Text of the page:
A Real Yak: Wild yaks (subspecies B. g. mutus) stand about two meters tall at the shoulder and weigh 1,000 kg (2,200 lb). They usually form groups of between 10 and 30 animals. Domestic yaks are about half that height, usually weighing over 1200 pounds with a lifespan of 20-25 years. Both types have long shaggy hair to insulate them from the cold. Wild yaks can be either brown or black. Domesticated ones can also be white. Both males and females have horns. The word Yak is also used to describe an irritating or disagreeable individual.
A Nice Breeze: Wild yaks inhabit treeless uplands like hills, mountains and plateaux between 3,200 m (10,500 ft) and roughly 5,400 m (18,000 ft). They eat grasses, lichens and other plants. During the warmest season these hardy animals live in areas of permanent snow and move lower down at colder times. They are insulated by dense, close, matted under-hair as well as their shaggy outer hair.
Beasts of Burden: Domesticated yaks are kept primarily for their milk, fiber, and meat; they are also used as beasts of burden, transporting goods across mountain passes for local farmers and traders as well as in support of climbing and trekking expeditions. Yak milk is often processed to a cheese called chhurpi in Tibetan and Nepali languages, and byaslag in Mongolia. Often the pack animals are actually crossbreeds of the yak and Bos taurus (common domestic cattle). These are known in Tibetan as dzo or dzopkyo.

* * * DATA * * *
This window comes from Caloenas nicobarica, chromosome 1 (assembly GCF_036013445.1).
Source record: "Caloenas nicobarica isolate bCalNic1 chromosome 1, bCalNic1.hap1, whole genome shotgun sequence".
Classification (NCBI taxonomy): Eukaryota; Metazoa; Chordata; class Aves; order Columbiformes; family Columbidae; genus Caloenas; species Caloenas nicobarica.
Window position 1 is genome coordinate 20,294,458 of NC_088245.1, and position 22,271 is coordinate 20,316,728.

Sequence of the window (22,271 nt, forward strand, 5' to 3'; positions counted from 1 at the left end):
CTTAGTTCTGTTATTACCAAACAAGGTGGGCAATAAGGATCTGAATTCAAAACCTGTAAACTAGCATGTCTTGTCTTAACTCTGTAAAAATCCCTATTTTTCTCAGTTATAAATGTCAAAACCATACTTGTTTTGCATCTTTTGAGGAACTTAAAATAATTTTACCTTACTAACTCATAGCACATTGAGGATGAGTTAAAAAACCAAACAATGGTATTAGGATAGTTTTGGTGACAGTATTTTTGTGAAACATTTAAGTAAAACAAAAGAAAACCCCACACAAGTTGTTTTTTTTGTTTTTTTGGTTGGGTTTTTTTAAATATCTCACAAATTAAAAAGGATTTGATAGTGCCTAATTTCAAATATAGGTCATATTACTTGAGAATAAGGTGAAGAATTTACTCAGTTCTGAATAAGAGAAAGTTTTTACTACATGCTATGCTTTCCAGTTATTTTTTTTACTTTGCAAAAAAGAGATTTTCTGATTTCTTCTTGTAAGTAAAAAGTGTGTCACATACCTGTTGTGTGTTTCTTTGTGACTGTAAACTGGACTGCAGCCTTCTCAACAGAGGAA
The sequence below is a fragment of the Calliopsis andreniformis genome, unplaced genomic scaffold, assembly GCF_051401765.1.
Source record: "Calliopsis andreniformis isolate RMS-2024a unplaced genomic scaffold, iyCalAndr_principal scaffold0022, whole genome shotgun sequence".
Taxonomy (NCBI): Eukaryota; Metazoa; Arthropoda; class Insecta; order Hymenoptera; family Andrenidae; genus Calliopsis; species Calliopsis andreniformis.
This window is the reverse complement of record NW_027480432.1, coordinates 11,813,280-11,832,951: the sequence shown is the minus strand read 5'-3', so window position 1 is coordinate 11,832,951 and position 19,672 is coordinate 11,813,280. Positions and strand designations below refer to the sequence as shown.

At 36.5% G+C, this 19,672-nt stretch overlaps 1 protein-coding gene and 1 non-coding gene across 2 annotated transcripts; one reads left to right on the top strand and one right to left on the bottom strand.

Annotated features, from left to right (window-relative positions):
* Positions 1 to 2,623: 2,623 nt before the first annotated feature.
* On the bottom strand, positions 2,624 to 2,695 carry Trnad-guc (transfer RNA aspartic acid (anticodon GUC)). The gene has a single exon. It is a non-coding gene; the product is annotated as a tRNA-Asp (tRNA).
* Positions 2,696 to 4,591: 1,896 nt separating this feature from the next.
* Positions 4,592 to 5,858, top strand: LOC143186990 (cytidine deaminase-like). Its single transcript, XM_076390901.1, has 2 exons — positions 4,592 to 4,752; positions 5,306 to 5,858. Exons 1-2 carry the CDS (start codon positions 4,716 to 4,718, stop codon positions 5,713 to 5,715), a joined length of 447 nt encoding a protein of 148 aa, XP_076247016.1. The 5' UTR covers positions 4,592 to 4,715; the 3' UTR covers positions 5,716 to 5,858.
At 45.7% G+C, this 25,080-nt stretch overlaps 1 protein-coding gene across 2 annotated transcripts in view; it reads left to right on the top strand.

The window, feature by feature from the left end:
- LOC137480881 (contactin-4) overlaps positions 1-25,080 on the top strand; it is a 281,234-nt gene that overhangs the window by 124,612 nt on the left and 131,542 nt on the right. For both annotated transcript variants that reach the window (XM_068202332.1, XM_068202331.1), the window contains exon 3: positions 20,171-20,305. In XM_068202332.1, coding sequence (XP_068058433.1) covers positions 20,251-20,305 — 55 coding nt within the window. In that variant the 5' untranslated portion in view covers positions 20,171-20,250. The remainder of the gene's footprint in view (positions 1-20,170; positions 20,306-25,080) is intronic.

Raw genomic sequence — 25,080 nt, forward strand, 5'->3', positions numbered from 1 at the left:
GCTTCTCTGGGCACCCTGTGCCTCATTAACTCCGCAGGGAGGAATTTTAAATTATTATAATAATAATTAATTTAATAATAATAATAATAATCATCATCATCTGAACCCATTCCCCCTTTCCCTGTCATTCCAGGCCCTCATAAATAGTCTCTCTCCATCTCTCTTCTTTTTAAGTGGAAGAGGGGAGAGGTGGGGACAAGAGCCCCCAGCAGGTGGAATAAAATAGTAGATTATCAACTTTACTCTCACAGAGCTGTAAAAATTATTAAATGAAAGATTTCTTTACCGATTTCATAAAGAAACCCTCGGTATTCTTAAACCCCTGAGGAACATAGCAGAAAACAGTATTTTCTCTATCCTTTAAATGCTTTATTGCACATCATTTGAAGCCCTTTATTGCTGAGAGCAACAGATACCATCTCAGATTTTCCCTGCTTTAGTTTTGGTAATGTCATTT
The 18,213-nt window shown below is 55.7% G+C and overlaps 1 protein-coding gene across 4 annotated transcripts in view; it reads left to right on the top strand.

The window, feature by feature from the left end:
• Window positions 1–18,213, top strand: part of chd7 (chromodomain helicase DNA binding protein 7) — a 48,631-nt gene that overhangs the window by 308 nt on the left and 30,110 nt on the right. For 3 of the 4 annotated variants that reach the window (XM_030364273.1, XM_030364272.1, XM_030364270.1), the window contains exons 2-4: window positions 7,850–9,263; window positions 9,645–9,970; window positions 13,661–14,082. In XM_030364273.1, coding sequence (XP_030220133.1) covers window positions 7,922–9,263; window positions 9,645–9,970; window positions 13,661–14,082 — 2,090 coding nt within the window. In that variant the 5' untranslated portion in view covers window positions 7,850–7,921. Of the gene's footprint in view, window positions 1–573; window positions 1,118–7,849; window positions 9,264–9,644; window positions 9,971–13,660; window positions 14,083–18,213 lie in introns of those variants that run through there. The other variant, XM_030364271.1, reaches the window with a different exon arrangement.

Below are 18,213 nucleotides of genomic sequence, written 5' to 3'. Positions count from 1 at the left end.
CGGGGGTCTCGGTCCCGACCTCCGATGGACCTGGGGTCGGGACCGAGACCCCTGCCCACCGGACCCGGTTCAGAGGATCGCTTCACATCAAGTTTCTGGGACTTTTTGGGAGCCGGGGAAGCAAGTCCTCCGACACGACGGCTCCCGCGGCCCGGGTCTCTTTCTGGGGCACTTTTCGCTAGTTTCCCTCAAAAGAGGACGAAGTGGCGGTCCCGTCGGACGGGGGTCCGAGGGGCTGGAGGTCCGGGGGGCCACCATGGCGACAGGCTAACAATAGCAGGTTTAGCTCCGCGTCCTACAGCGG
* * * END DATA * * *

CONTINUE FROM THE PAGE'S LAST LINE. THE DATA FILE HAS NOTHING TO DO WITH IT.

Sewing Machines: Yak fiber is soft and smooth, in several colors, including shades of gray, brown, black and white. The length of yak fiber is about 1.2 inches. It is combed or shed from the yak and then dehaired. The result is a splendid downy fiber that can be spun into yarn for knitting.
Unlike cattle, yaks grunt rather than moo. Many wild yaks are killed for food by the Tibetans; they are now an endangered species.
More recently, sports involving domesticated yaks, such as yak skiing or yak polo, are being marketed as tourist attractions in Central Asian countries.
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